"Studying the new sequence of the canine genome shows how tiny genetic changes can create enormous variation within a single species" - American Scientist Read more here: Genetics and The Shape …
DOGS ARE HAVING A HARD TIME
IN THIS MODERN WORLD
Kim Brophey’s approach to understanding and working with dogs and their owners is very unique in the field of dog training/behavior. As opposed to a primary interest in canine obedience and performance, Kim is influenced predominantly by her background in ethology and the natural science of learning and behavior in both animals and humans, which she has come to appreciate as central in her work of helping people train their dogs. While Kim’s knowledge and practices as a career dog behavior consultant reflect the most current industry standards and science in the field of dog training/behavior, she does not limit her professional research and education to this one field. Rather, Kim incorporates a wide range of other disciplines and sciences as she pursues an ever-greater understanding of canines and their relationships with humans. She has a reverent appreciation for the implications for dogs that arise from new discoveries in such fields as human psychology, neurology, neuroethology, genetics, evolutionary anthropology, evolutionary biology, ecology, naturalism, animal welfare, sociology, history, and education, and so weaves these sciences into her work.
Kim’s primary interest as a professional is the wellness of all parties, which she believes should never be sacrificed for the sake of “obedience”. Her primary goal is to help dogs and people to discover a natural and harmonious quality of living together through an educated appreciation of the evolutionary, genetic, social, behavioral, and psychological variables that brought our species together.
Kim Brophey believes that the challenges facing dogs and their owners today in the 21st century are substantial and unprecendented, and that the reality of these elements must be carefully considered for the benefit of all parties- “Dogs are having a hard time in this modern world of ours- no matter how loved and provided for they might be.” She believes that traditional models of obedience and training generally fail to address the substantial underlying issues at the source of dog behavior problems in the modern American pet dog. Kim’s extensive education and ongoing research work offers her clients a specialized foundation and well-spring of comprehensive information, experience, counsel, and services. She utilizes cutting-edge, scientifically sound techniques, interventions and treatments.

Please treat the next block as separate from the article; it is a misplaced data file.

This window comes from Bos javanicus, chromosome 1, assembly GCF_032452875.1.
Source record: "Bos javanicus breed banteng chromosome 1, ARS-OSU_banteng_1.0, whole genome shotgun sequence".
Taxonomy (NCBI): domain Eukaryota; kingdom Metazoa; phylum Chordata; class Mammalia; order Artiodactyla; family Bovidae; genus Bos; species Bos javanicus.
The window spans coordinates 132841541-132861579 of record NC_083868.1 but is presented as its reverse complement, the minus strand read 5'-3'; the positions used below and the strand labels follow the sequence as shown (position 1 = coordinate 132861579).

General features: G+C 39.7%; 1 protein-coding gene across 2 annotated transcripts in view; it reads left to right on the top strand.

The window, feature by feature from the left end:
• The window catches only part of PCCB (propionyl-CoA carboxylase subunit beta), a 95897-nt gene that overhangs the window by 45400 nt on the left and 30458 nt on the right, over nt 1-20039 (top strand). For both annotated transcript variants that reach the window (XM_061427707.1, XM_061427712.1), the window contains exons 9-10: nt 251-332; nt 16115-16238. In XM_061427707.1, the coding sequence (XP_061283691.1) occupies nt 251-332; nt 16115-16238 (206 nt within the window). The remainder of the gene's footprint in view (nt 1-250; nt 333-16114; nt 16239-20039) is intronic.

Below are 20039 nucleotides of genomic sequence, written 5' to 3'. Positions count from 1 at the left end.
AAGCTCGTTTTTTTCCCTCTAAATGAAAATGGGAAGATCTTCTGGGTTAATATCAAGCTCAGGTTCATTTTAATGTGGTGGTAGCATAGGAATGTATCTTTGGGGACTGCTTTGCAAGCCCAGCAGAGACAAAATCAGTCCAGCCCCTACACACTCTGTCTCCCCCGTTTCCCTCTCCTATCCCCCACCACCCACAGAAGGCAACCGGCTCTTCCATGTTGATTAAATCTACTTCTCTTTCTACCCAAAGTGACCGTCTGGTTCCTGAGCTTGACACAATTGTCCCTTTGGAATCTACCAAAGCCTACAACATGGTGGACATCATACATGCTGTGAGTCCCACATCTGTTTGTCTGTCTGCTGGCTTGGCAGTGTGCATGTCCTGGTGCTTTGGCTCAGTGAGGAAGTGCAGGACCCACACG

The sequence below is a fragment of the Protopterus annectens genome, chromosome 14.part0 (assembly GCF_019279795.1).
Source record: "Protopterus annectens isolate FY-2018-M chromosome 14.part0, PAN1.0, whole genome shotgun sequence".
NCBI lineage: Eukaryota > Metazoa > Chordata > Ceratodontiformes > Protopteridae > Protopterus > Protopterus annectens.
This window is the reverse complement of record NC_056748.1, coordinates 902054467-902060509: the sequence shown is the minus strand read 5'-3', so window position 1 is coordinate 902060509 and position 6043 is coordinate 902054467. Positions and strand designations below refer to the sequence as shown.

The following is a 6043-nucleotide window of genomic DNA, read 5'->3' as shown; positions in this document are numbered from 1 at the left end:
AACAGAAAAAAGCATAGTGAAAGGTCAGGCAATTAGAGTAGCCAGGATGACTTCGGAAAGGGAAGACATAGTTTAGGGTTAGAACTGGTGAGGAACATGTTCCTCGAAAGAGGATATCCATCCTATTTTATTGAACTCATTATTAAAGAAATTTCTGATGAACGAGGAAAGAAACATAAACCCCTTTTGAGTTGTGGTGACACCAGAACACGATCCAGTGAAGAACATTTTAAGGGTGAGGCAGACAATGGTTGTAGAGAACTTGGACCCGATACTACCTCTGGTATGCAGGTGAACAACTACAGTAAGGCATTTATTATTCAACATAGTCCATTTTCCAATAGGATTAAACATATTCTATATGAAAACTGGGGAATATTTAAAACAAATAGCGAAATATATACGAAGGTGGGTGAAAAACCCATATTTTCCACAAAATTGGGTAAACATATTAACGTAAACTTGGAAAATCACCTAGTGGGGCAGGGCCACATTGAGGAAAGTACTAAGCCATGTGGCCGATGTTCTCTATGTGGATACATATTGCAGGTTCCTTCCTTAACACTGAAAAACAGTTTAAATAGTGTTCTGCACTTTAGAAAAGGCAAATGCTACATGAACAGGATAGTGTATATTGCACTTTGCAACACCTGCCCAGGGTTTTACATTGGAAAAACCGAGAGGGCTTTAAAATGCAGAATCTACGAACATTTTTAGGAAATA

After having acquired a BA in The Applied Relationship between Human and Animal Behavior in 1999, Kim established The Dog Door Canine Services in 2001, practicing primarily as an in-home trainer and consultant before opening the behavior center in 2009. Always passionate about standards and education in the industry, Kim was one of the first trainers in North Carolina to acquire her national certification (CPDT-KA) in 2002, and one of the first consultants in the state to receive her international /national certification (CDBC) in 2006. She has earned a reputation as the prominent resource in the community for owners seeking the most cutting-edge, scientific, effective, and compassionate help with their dogs’ behavior problems and training goals. Kim was honored to be chosen as the Association of Pet Dog Trainers Outstanding Trainer of the Year 2009.